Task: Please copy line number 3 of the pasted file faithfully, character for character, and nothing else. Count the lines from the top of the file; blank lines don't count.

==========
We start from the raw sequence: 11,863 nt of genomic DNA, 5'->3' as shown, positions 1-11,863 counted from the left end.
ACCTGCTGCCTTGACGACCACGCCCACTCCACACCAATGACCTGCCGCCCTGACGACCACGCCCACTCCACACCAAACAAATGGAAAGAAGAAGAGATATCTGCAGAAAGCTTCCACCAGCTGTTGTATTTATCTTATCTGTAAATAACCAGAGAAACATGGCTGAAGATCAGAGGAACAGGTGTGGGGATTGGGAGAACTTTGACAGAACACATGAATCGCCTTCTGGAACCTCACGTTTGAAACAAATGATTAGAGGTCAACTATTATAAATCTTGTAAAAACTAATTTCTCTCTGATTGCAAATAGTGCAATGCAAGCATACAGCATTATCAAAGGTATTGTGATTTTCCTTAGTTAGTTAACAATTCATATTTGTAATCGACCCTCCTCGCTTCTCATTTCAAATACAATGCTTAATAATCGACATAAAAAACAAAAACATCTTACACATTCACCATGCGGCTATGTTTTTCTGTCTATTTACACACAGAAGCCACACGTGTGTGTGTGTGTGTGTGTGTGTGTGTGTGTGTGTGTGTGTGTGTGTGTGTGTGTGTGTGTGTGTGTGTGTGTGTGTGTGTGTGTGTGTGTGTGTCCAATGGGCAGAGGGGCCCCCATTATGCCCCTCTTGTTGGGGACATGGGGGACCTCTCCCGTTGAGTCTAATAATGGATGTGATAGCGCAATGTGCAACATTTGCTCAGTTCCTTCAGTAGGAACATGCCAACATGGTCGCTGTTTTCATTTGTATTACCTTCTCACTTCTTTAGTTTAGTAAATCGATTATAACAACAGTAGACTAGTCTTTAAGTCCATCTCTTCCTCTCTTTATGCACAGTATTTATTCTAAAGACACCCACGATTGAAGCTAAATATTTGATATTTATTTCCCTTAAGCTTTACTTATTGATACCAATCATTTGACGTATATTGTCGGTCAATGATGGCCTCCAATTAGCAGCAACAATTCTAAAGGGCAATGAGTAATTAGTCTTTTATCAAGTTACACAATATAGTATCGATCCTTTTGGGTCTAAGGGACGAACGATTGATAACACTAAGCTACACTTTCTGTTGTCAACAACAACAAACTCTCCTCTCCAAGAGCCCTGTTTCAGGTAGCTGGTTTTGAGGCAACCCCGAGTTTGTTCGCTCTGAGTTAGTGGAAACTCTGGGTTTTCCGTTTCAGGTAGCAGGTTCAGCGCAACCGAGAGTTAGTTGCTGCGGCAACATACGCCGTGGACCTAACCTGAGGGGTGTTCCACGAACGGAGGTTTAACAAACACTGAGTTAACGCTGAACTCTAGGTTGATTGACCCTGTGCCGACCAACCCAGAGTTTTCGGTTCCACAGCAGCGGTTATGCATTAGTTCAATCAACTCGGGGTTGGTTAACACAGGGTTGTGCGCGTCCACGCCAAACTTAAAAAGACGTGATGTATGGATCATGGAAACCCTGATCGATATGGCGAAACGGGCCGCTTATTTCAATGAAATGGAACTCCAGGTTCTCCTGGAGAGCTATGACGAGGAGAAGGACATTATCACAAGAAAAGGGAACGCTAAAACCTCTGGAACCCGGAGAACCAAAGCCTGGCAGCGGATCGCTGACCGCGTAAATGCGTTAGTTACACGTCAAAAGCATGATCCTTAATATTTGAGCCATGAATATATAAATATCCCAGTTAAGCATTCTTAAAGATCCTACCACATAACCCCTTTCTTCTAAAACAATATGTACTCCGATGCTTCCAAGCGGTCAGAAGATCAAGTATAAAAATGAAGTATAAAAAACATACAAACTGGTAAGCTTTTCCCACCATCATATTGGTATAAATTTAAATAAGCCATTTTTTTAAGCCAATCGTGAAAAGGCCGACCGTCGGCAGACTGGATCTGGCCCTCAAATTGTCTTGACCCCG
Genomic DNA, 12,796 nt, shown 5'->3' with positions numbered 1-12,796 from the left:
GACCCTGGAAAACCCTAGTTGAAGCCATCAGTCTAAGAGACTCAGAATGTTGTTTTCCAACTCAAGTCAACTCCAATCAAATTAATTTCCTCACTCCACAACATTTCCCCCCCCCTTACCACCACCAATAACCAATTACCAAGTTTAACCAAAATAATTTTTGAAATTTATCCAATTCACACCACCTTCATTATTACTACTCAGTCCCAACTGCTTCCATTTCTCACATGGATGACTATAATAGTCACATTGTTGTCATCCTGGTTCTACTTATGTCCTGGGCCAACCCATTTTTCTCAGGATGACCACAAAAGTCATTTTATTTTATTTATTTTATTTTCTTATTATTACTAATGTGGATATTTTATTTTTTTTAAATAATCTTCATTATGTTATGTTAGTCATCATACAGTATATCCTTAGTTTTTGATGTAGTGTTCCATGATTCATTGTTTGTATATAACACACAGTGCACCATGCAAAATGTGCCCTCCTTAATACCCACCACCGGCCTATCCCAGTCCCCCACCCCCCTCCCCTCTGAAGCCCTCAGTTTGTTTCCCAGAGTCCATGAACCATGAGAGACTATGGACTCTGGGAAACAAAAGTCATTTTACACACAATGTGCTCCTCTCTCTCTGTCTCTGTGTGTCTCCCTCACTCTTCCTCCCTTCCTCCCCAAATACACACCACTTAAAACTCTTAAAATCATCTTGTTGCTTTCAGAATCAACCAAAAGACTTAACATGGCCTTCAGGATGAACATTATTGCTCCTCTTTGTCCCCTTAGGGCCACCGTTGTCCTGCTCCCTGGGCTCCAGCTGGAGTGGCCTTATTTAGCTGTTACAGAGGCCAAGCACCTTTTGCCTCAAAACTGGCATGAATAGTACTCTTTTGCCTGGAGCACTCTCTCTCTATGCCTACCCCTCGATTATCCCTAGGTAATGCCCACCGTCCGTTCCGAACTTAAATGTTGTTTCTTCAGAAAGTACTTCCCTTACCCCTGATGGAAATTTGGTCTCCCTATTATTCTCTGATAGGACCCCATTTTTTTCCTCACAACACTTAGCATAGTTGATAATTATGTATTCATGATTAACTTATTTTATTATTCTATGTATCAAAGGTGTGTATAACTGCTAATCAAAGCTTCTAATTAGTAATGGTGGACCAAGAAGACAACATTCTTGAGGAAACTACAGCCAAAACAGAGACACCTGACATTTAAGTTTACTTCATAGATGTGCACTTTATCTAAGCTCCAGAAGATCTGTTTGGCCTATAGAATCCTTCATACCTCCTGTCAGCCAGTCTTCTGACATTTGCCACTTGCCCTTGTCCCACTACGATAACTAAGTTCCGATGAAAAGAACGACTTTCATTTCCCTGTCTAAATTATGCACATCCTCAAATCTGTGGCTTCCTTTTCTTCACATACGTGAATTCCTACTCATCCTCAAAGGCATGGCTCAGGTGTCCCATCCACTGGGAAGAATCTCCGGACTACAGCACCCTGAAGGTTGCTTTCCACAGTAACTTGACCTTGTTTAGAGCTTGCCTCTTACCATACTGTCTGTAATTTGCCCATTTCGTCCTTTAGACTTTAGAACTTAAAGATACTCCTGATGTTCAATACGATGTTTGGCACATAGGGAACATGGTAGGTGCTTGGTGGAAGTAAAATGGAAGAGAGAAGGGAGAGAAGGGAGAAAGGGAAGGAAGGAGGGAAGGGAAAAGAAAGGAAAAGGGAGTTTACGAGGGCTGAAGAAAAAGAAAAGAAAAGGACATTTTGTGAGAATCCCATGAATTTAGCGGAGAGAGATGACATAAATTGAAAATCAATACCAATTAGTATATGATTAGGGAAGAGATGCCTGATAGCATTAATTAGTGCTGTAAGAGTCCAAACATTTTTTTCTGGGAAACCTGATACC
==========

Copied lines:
Genomic DNA, 12,796 nt, shown 5'->3' with positions numbered 1-12,796 from the left: